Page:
With a decade of experience in creating sci-fi environments for gamers across the world thanks to the Halo series, Bungie set their sights on even grander, more distant shores with Destiny. This time, however, they had to contend with creating a wider variety of maps and levels to match the multitude of species (human or otherwise) that you encounter in the game. In addition, there was the unique problem of having to create a number of open world environments that were both of a size that you can explore without getting lost and visually distinct. Ultimately, Destiny’s environments proved to be an important, if perhaps a bit overlooked, aspect of the game, especially as the DLCs became more and more fleshed out.

Take, for instance, the Moon. Compared to all the other planets and astronomical objects in our solar system, it’s hardly exotic, leaving little to the imagination. For all intents and purposes, it’s effectively just a giant rock that orbits around our planet, with none of the mysticism of Mars or the perilous atmosphere of Venus. In Destiny, however, the Moon is the staging point from which the Hive strike at the remnants of humanity on Earth, turning one of the most comforting sights in our night sky into a bastion of terror. Of course, it would be a relatively simple process to design the Moon as this heavily fortified alien base with roving bands of Hive who are busy plundering the remnants of human colonies on the surface, but what’s the fun in that?

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Gee, that’s not ominous or anything.

No, an ancient species of aliens who wield technology that is advanced enough that it seems like magic to us wouldn’t have traditional bases, according to Bungie, they would hollow out the Moon and turn it into a place that looks as corrupted as they are. Structures that look as ancient as the Moon itself, bottomless craters that have some unknown purpose, and an occasional door covered in runes that look like it’s designed to keep something locked away rather than to prevent intruders from breaking in are all things that Bungie put on the Moon to create this menacing feeling that perhaps the Hive are not as mindless as they may initially appear. And in the Moon’s skybox, our pale blue dot of a planet, looking rather helpless as you try to stop the Hive before they can take the birthplace of humanity.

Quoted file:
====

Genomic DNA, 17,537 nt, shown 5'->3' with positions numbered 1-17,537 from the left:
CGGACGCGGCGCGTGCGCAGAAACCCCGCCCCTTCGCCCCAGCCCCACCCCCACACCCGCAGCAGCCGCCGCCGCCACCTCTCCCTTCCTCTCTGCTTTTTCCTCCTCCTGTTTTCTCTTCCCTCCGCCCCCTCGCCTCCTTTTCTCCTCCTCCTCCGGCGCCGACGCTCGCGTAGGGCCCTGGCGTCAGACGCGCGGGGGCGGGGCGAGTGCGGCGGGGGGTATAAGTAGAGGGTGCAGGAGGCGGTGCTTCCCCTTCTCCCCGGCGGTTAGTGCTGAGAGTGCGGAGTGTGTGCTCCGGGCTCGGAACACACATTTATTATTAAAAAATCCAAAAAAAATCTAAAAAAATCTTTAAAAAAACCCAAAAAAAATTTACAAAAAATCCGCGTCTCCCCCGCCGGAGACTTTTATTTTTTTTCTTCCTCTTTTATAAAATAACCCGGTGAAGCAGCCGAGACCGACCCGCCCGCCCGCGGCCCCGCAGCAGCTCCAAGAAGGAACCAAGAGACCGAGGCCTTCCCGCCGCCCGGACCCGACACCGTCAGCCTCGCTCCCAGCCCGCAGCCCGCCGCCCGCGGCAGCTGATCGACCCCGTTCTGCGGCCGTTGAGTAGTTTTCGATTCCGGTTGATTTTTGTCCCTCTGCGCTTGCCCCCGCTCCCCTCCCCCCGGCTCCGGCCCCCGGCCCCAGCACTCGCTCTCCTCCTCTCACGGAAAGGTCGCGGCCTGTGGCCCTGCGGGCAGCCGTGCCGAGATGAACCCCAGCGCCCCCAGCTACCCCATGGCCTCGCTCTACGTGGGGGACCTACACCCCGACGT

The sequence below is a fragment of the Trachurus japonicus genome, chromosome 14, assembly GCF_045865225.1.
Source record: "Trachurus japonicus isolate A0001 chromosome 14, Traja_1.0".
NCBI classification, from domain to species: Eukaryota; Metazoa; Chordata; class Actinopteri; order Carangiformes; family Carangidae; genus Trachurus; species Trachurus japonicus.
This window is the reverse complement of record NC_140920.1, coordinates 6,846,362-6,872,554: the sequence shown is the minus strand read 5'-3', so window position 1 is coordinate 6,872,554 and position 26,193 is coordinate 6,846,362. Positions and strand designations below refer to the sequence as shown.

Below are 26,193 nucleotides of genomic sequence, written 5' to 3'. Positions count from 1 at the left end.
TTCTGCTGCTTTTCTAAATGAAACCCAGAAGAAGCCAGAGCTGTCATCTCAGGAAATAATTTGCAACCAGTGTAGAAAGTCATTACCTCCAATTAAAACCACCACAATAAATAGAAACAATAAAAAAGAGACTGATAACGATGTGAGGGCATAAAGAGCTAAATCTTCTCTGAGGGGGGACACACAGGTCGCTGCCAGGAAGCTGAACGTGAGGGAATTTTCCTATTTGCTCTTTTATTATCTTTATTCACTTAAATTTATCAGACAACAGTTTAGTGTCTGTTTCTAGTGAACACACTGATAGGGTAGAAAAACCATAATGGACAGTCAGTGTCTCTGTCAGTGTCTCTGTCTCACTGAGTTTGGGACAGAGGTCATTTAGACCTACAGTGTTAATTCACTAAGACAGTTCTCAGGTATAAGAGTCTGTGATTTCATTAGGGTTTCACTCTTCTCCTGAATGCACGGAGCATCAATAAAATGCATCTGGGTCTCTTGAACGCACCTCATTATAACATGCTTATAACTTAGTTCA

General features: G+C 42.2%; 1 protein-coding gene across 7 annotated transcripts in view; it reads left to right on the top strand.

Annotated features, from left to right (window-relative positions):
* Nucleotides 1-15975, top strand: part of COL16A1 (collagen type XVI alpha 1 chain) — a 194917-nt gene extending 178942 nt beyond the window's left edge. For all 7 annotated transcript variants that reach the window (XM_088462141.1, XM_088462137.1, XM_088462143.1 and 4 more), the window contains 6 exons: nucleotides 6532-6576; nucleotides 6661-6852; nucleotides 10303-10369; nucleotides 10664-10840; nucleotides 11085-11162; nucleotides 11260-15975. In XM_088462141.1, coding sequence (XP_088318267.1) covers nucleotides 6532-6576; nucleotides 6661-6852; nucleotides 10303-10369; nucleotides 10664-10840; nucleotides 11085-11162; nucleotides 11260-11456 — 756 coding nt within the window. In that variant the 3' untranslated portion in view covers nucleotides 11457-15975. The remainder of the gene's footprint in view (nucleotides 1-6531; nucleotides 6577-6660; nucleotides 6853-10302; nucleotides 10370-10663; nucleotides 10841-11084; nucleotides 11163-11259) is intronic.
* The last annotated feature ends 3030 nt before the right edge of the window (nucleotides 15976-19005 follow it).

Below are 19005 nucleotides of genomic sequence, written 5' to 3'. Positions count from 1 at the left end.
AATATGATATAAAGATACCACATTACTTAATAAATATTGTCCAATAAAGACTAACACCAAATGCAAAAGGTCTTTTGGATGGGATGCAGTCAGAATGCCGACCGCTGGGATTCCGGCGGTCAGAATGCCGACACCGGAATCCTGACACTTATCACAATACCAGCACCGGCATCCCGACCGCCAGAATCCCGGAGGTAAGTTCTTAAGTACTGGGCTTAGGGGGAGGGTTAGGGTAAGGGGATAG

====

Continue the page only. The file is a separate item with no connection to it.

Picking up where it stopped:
Similarly, the Vex have overrun Venus, but in typical Bungie style, they aren’t this generic, mindless alien species whose sole purpose is to kill the player character. The Vex too have effectively turned our own planets against us, this time erecting mysterious portals and even more ancient looking statues of their champions from the past, present, and future, along with massive structures that occasionally float above the ground. Of course, mysterious alien structures that are similar to the Vex’s are hardly a new concept in games, but it can be argued that Destiny’s portrayal of Vex architecture alone is enough to inspire the most curious among us to actively hunt down in-game collectibles for the sake of wanting to find out more.

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Glowing orange structures that are apparently made of junk usually don’t imply that there’s a party inside

It’s not just the aliens of Destiny that are mysterious, however. If you have seen Destiny’s Rise of Iron DLC, then you may be familiar with the SIVA complex that appears at the end of the main questline. Originally a human invention, SIVA turned an otherwise secure facility into this overgrown mass of red … stuff that is eerily reminiscent of nature reclaiming land that people have abandoned, which raises a question about just what was humanity capable of during its Golden Age. While other games certainly have respectable level design on their own, they just don’t evoke the same sense of wonder that Destiny does, or at least not to the same degree, which is likely one of the reasons why the game didn’t really see much criticism for its art style.

Naturally, it is still a bit too early to say whether or not Destiny will ultimately impact the level design of future games, but it would be safe to assume that its sequel will continue the Bungie tradition of subtly rethinking what aliens and their creations should look like. Perhaps games like Anthem will expand on the methods that make Destiny’s aliens such enigmas, but until then, Destiny has proven that it is quite capable of quietly shifting the bar for sci-fi environments, and it is up to other developers to follow along.


Anson Chan

Staff Writer

You ever wonder why we're here? It's one of life's greatest mysteries, isn't it? Good thing games exist so that we don't have to think about it. Or at least I don't have to think about it. Instead, I'll just play Halo or something.